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Safety Training Critical When Things Go Wrong At Sea

Any morning a fisherman goes out to fish, he or she expects to come home again at the end of the day. But there are so many things that can go wrong on the ocean — things that you know about and a whole bunch of things you might not expect. Safety training can’t cover everything that could happen, but it sure can improve the chances of survival in most situations.

It’s not only fishermen who need to know what to do in an emergency. Anyone on a vessel — crew, family, friends — should understand basic steps to take when things go south.

Fishing Partnership safety training shows many fishermen how much they do not know about safety at sea. Fishing Partnership photo.

Fishing Partnership Support Services, a Massachusetts-based nonprofit organization, has been offering free safety training workshops to fishermen since 2005. In recent years the organization expanded its range throughout New England and into the mid-Atlantic states. It now offers safety training and drill conductor training plus CPR/First Aid and fishing vessel stability classes. The safety training class is a prerequisite for the drill conductor class. The captain and crew of a fishing vessel operating in federal waters are required to practice emergency procedures for abandoning ship, firefighting, man overboard, and flooding every month. These drills must be led by someone certified as a drill conductor.

This month, Fishing Partnership will hold free safety training classes in Jonesport and Boothbay Harbor. “I took the class a few times and was impressed by it,” said Al Cattone, a Gloucester fisherman who also leads safety training classes for Fishing Partnership. “I was amazed by how much I didn’t know.” Cattone has been a groundfisherman for forty years and, like many fishermen, before taking the training felt confident that he knew what to do in a bad situation. “I’d been on the water my whole life. But I didn’t know the details of safety. With training you know what to do,” he said. “If you think you know everything you quickly see that you don’t.”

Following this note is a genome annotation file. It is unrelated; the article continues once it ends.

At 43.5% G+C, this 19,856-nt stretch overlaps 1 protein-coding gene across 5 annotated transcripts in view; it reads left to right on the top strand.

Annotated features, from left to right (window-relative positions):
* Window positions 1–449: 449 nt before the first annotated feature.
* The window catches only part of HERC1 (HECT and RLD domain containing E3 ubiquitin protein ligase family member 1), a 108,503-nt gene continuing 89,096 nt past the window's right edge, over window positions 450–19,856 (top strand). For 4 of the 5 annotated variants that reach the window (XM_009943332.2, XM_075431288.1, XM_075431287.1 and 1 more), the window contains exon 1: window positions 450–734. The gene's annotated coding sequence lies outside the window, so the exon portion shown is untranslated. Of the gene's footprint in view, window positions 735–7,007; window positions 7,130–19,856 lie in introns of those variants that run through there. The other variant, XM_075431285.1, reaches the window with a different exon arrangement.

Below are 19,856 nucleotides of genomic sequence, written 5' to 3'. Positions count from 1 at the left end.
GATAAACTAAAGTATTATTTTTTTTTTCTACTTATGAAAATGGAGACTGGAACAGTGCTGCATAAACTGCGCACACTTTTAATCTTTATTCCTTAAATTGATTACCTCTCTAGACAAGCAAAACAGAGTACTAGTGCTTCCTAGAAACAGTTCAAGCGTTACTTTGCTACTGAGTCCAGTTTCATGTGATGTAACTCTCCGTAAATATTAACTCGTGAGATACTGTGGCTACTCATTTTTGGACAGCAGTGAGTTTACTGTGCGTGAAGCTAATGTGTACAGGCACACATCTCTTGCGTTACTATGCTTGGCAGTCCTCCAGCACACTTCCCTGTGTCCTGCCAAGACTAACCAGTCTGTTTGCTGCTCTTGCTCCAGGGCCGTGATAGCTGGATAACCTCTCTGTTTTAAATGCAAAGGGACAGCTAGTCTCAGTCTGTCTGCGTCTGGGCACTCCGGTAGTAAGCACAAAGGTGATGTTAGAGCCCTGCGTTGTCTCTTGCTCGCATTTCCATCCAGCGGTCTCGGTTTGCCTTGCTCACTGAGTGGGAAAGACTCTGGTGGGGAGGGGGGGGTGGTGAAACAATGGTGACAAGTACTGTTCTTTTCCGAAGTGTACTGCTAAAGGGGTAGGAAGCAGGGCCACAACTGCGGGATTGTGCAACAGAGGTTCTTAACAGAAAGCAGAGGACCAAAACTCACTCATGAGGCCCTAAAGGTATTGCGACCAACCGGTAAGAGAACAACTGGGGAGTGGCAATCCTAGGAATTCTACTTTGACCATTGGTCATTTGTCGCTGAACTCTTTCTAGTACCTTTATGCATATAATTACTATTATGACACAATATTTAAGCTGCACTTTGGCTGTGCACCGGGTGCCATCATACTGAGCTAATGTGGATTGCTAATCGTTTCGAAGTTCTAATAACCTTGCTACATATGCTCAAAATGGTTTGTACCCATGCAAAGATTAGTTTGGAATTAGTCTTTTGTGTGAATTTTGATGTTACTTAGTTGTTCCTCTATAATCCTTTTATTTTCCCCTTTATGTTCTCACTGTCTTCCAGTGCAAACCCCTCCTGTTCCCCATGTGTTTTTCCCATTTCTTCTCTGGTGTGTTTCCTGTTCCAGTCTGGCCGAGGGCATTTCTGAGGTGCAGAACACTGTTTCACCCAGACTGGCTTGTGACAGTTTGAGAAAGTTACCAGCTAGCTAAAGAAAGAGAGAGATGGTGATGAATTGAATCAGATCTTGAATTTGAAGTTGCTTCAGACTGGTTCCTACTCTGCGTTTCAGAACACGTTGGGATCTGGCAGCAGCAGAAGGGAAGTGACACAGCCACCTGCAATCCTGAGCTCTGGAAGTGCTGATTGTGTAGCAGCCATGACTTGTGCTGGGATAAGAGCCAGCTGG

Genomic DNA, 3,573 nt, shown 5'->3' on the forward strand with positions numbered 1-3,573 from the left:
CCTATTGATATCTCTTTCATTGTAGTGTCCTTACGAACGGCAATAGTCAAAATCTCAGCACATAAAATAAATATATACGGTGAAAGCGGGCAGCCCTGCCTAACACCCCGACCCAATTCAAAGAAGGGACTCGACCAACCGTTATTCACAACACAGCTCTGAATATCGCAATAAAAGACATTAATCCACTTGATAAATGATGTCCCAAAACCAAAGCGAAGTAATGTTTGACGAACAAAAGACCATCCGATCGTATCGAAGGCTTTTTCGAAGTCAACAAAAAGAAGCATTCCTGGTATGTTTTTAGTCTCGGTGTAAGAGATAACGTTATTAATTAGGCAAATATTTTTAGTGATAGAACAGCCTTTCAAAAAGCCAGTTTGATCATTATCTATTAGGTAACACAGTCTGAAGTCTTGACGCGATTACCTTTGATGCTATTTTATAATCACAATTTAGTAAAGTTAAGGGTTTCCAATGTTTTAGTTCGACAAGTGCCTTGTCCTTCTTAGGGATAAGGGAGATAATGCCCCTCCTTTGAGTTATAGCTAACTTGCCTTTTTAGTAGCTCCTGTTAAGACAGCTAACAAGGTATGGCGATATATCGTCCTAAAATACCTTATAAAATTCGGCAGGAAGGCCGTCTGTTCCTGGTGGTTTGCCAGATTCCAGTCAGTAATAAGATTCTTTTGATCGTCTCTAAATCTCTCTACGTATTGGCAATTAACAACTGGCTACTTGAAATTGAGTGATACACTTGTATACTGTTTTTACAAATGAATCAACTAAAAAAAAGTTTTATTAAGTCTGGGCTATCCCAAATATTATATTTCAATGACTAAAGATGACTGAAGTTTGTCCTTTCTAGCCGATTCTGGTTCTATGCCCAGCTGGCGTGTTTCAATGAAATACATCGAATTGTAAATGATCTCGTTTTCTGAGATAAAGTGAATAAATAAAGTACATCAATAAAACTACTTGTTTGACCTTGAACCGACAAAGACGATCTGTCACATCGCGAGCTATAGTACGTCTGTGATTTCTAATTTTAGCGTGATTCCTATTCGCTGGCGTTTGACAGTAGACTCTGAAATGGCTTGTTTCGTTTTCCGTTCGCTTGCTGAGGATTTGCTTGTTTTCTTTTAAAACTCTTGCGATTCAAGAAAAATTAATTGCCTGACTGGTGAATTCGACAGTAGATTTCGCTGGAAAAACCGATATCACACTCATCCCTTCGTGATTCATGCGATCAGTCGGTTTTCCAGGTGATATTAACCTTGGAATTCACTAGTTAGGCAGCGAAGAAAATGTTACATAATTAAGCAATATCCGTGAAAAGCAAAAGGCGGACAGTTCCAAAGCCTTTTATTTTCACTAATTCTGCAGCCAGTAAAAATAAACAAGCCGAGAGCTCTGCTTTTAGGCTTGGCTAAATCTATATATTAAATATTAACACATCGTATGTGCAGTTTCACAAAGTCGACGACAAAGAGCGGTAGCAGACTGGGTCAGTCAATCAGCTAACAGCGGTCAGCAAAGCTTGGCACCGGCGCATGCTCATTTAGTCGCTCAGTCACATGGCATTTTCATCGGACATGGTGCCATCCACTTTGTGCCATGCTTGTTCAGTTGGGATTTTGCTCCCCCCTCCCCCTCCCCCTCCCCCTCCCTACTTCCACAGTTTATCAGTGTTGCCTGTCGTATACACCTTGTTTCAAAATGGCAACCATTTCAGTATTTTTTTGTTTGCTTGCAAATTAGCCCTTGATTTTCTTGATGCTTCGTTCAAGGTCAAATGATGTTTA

Fishing Partnership’s safety training concentrates on fundamental safety and survival skills. Through hands-on lessons, fishermen learn about EPIRBs, signal flares, MAYDAY calls, man overboard recovery, firefighting, flooding and damage control, dewatering pumps, immersion suits, PFDs, and life rafts.

“You are taking on water and the Coast Guard gives you a pump. With the class you learn to set it up and do it right so that if you have flooding, it’s not the first time when it happens,” Cattone said. “I actually had flooding . They dropped me a pump and I had a hard time getting it working.”

Chebeague Island lobsterman Jeff Putnam signed up for the safety training with his two sons, ages 15 and 14, and a fishing friend and his son. His sons fish with him, on other boats, and on their own, so he was anxious that they take the class. “It was such a great hands-on experience for the many things that could go wrong. It is great to be prepared,” Putnam said.

One element that stood out for him was the custom-made trailer brought to each training. The trailer is designed to replicate the hull of a lobster boat. Using a water hook-up, the safety trainer simulates leaks in different parts of the hull. “It’s cool. They run different scenarios and show you different ways to deal with flooding,” Putnam said.

The hands-on safety training gives participants confidence that they can cop with common emergency situations, such as flooding or fire on board a vessel. Fishing Partnership vessel.

Then there was the survival suit training. It’s not easy getting into a survival suit even at the best of times. Knowing the order of steps to take and practicing helps build a routine to fall back on when and if you need one. “The training was at the Coast Guard base in South Portland. You learn how to get the suit on. Then they fire a gun, and you get it on as fast as you can and jump into the water,” Putnam said.

“My boys learned so much, lots of things I couldn’t have taught them. You learn how important it is to stay calm, assess the situation, and figure out if you can handle it with what you have on hand. I wanted them to do it when they were young and then take it a couple times more before they get their commercial licenses,” he said.

“You are never too old to learn something new,” Cattone said. “You have to go through the class to see what you are missing, especially for younger guys starting out. Even if you pick up one new skill, it could be the one that saves you that day."


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